Identity crisis

Pub date September 3, 2008
WriterL.E. Leone
SectionCheap EatsSectionFood & Drink


CHEAP EATS My answering machine almost always has a message on it for Brent Casserole. It’s another machine, talking to my machine, and it says, in its robotically female voice, "This is a message for … Brent Casserole. If this is not … Brent Casserole … please press two now."

Clearly, I am not … Brent Casserole. Even I know this. And so the first time I heard it I picked up my phone and started pressing 2 2 2 2 2. Five times because nothing was happening. Nothing was happening because, of course, as anyone but me could have told me, the message had been recorded hours ago, when I was not there. It was way too late to press two. I had missed my chance to not be … Brent Casserole … so the machine on my machine just kept treating me as if I were … Brent Casserole.

There are problems associated with being an open-minded, free-thinking, and completely unhinged chicken farmer. The one I’m thinking of is that you can only be called … Brent Casserole … so many times before you start to wonder if, by some odd turn of events, you are … Brent Casserole.

I spent a lot of time in front of the mirror looking for clues, some little crack in the glass of my perception, something I’d missed. It’s not like me to owe anyone money. Brent Casserole does, according to the rest of the message on my answering machine, and he had better call the following number or else (and this part is only implied) he’s going to have his head bashed in by robots.

Kind of like mine.

My therapist can’t see me until October. I already tried the chickens, but they were no help. My friends all have kids, and, therefore, anxiety disorders of their own. Weirdo the Cat just looks at me as if I were … Brent Casserole? She’s so hard to read sometimes.

That leaves you. I’m going to have to work it out with you, dear reader, because you’re all I have left. Sorry. And we’re going to have to move pretty fast because, on my way to work this afternoon, I need to stop at the feed store and pick up a live chicken for my employer. Then I need to stop at the junkyard that has my stupid Saturn and wrestle either the car or a check for $1,650 away from them. Then I have to stop at the grocery store and buy ingredients for jambalaya because that’s my job du jour, changing diapers and making jambalaya — which I’ve never made before but people seem to think I can because I used to be married to someone named Crawdad.

I have no idea how to make jambalaya, so add that to my list: learn to make jambalaya. And then, while it’s gurgling on the back burner and the baby (oh please oh please oh please) is napping, I need to figure out a 75-word way to say that the worst-ever nightmare taqueria where I had the lousiest burrito ever made in the state of California is actually my new favorite restaurant.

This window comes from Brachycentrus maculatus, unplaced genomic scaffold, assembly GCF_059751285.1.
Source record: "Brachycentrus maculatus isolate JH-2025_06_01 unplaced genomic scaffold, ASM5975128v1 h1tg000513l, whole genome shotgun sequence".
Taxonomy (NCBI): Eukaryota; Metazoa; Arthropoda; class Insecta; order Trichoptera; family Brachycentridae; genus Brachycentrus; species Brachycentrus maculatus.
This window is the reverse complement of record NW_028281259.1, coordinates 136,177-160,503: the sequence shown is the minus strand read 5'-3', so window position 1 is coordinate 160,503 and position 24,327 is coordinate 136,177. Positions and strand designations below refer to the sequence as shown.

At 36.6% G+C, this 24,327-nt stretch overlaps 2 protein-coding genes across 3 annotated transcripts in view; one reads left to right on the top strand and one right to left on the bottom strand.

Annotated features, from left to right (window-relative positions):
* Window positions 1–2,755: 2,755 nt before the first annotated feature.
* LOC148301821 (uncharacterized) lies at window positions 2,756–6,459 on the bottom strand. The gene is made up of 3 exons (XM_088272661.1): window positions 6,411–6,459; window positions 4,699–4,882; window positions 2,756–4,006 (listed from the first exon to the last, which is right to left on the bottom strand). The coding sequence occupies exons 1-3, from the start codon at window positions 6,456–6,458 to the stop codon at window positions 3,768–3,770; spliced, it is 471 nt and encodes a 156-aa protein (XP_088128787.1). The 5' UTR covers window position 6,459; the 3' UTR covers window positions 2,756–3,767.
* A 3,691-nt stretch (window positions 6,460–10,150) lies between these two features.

Which …

Hey, wait a minute! Do you see what I did? By accident, by reducing myself to, essentially, the minutia of my day, a grocery list, a chicken farmerly litany of Leoneness, or impending failures, I have established beyond a shadow of a doubt that I am not, no matter how many machines might think otherwise … whatshisname. There can only be one person with that exact list of Things To Do: Me!

So the moral is that we are what we eat, and buy, and cook, and do, and in my case write, and we are not what we owe. Or even what someone else owes. It doesn’t matter how a machine on your answering machine addresses you: we are the sticks, the stones, and the bones. Not the names.

And you say, "Duh."

And I say, That’s easy for you to say. You’re … Brent Casserole. Hit the delete key if you’re not.


My new favorite restaurant is La Villa Taqueria in Berkeley, on the strength of how bad they are. Unlike hippies, I enjoy a little hatred and anger in my mix, and La Villa deserves credit for making easily the worst burrito I’ve ever eaten. Crusty, dry carnitas, bland beans, and the lamest pico de gallo ever to tap my tongue. At least it only took a half hour to slap this crap together! My friend was next door deciding on and buying a piano, and she got done first.


2434 San Pablo Ave., Berkeley


Daily: 7 a.m.–8 p.m.

No alcohol